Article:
"Mean Girls": A candy cane-gram snub and an inappropriately provocative "Jingle Bell Rock" routine are what finally begin to break down the bonds between the vacuous, popular Plastics in this clever dissection of teen-girl power politics. A good choice for those who want to inject some high-school comedy into their holiday-viewing mix, or just want to remember a time when Lindsay Lohan was known for her talent instead of her celebrity trainwreck status.
"The Last Picture Show": In Peter Bogdanovich's black-and-white portrait of life in a small Texas town during the 1950s, a Christmas party practically seals the fates of the main characters. That's where it becomes clear that young Sonny (Timothy Bottoms) will embark on a long-term affair with an older woman (Cloris Leachman) and that it's only a matter of time until social-climbing Jacy (Cybill Shepherd) -- who ditches boyfriend Jeff Bridges to skinny dip at a rich kid's house -- ruptures a few hearts. Ho, ho, ho, indeed.
"Penny Serenade": If this 1941 weeper came out today, mommy bloggers would have a field day; at certain points, the movie commits such modern-parenting sins as showing a baby going to sleep on her stomach and implying that adoptive moms and dads aren't "real" parents. But the emotional story of two good people (Irene Dunne and Cary Grant) desperate to raise their own family -- a narrative peppered with several crucial holiday-set scenes, including two particularly poignant Christmas pageants -- will bring contemporary audiences to tears despite the sometimes dated and heavy-handed script. It certainly doesn't hurt that Grant is at his most winning and vulnerable as a daddy who wants more than anything to hold on to his little girl.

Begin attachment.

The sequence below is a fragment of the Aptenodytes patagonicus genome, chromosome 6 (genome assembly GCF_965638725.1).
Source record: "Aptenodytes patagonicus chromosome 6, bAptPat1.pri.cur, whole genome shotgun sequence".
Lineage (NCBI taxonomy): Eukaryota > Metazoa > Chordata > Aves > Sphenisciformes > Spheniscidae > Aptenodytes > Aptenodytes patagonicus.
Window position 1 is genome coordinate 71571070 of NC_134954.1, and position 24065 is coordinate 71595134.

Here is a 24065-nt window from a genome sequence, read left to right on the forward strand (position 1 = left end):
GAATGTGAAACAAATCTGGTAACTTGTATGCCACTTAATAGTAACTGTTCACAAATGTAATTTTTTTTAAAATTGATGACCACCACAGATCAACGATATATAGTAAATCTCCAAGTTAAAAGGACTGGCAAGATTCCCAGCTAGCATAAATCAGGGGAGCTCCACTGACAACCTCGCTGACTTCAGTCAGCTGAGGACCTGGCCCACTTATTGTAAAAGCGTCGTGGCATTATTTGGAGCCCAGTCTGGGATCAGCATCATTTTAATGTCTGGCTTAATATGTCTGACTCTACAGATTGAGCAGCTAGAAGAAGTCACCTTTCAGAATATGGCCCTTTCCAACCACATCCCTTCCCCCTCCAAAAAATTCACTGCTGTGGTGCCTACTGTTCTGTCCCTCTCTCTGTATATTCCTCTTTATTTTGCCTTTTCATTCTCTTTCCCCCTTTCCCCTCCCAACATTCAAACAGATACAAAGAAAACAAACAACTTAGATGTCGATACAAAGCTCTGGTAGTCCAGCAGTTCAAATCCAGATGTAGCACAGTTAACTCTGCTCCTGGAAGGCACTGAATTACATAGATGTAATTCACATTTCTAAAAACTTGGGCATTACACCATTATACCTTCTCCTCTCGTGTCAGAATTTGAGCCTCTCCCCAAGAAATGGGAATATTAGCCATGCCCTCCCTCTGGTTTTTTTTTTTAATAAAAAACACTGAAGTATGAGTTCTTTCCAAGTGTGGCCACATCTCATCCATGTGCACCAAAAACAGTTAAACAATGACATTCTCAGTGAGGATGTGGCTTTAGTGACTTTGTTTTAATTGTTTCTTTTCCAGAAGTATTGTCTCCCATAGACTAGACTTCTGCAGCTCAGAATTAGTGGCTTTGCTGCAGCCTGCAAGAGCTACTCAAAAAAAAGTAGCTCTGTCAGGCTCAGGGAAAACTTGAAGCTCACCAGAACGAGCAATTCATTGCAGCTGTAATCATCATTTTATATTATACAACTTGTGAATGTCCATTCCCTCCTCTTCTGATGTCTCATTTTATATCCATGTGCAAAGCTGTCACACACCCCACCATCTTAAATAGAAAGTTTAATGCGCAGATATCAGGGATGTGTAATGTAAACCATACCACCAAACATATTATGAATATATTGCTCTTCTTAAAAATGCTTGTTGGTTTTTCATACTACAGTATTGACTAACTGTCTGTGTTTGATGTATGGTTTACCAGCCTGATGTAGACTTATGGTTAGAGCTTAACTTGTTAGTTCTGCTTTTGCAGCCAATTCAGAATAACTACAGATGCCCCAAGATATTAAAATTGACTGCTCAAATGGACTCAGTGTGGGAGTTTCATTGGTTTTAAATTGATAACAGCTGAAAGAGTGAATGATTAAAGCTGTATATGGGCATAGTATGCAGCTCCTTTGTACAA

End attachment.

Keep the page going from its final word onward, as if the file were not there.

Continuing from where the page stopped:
"Frozen River": Melissa Leo deservedly earned an Academy Award nomination last year for her convincing portrayal of a single mom who transports illegal aliens over the Canadian border so she can afford to move herself and her two sons into a coveted double-wide trailer before the new year comes. Of course, things begin to come to a head on Christmas Eve, when her kids are left to their own devices and her work puts an infant's life in danger. One of 2008's most absorbing movies and one that few people saw, it deserves to be viewed, during this or any season.
"Cold Mountain": Jack White sings a warm holiday tune on a chilly, starry Christmas Eve night in this 2003 adaptation of the Charles Frazier novel, which, sadly, also stands as the last widely released directorial effort from Anthony Minghella, who died in 2008. Now that the hype about this film joining the ranks of Civil War epics like "Gone With the Wind" has faded, we can watch and enjoy "Cold Mountain" for what it is: a beautifully photographed, well-acted, heart-fluttering romance that's just perfect to snuggle up to after the presents have been opened and that bottle of red wine has been uncorked.
Discuss this year's list and other seasonal movie matters during an online discussion today at 2 p.m.; Festivus grievances are welcome. And if you're still shopping for presents, feel free to check out the DVD gift guide for last-minute ideas.